Nadi Shodhana Pranayama
This profound technique creates a balance between the right and left sides of the brain.
The right nostril governs the sympathetic nervous system; it is related to teh mathematical, aanalytical, active, left side of the brain, harnessing Ha, or sun energy. The left nostril governs the parasympathetic nervous system, the creative, free-associative, passive side of the brain, ruled by Tha, or moon energy.
Every eight-eight minutes, one of these nostrils is dominant, then for up to four minutes both nostrils operate equally, and for the next eight-eight minutes the other nostril becomes more dominant, and so on. You can experience this when your nasal passages are congested; all of a sudden the congestion passes from one nostril to the other.
Alternate-nostril breathing tricks the brain; it does not know which nostril to make dominant, so it lets the breath flow evenly in and out of both. This allows the brain to balance and move into a more meditative state.
On an energetic level, it balances two of the three main nadis (energetic channels) in the body.
The result is that the consciousness draws inward, allowing you to sense the central meridian, Shashumna nadi and draw the energy from the base of the spine back up to the crown.
If you'd like to learn more about nadi shodana, you can come by the studio and pick up Alan Finger's Chakra Yoga book! 1. sit in a comfortable cross-legged position. place the back of your left hand on your left knee with your thumb and index finger forming a circle.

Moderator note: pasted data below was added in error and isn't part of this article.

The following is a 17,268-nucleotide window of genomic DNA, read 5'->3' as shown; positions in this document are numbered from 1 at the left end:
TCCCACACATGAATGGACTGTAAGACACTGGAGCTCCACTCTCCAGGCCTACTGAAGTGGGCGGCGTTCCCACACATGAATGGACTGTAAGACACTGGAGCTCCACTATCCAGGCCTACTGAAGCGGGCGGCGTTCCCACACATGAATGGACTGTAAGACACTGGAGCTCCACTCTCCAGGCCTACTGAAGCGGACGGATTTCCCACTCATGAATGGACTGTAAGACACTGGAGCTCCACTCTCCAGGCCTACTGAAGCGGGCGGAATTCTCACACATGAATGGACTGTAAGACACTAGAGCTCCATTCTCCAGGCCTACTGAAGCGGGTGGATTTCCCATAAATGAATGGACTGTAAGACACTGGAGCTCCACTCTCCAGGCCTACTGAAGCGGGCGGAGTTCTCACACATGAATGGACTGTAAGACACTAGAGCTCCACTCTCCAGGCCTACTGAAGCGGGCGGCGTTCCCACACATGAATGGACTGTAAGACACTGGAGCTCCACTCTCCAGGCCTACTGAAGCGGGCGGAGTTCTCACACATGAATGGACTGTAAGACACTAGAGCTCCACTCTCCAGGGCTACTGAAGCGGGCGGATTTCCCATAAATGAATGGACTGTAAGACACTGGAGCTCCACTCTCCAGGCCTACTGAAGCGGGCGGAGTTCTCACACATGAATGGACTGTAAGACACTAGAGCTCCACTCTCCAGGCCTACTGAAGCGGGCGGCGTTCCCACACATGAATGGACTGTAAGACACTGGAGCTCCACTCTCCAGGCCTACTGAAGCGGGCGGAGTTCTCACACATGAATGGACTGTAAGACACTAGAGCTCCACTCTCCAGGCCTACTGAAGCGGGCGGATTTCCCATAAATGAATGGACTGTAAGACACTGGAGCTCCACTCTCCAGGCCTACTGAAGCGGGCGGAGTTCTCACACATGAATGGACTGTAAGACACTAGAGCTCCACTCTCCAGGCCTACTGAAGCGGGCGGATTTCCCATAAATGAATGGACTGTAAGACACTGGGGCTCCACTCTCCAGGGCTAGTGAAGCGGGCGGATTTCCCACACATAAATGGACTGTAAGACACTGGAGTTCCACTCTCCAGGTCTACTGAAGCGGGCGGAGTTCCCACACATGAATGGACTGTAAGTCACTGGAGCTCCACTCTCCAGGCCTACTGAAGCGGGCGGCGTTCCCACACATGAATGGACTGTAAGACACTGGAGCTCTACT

1. sit in a comfortable cross-legged position. place the back of your left hand on your left knee with your thumb and index finger forming a circle.
2. take the first two fingers of your right hand to the fleshy part of your palm, letting the thumb and last two fingers remain extended. Lift your breastbone to stabilize your collarbones and shoulder girdle, and let your chin drop down to lengthen through the back of your neck.
3. lift your right hand to your nostrils and place your thumb on your right nostril and your ring finger on your left nostril where the hard cartilage and soft cartilage meet. Note: the thumb and ring finger remain in contact with the nostrils thorughtout this breathing technique.
4. exhale through both nostrils, block your left nostril completely with your ring finger, and inhale thorugh your right nostril. block both nostrils and hold your breath as long as is comfortable. (Note: if pregnant, skip retention of breath.) when you need to exhale, keep your right nostril closed and let the breath out through your left nostril.
5. keeping your left nostril open and your right nostril fully blocked, take your next inhalation through your left nostril. hold your breath in as you block both niostrils, and when you need to exhale, breath out through your right nostril. this completes one round of alternate-nostril breathing.
practice at least six rounds to prepare your mind for meditation, more if your mind is particularly busy. try to lengthen your breath and, if possible, develop the ability to use the ratio 1:4:2. [inhale (1) hold (4) exhale (2)]
Balancing the Brain
Nadi Shodhana Pranayama
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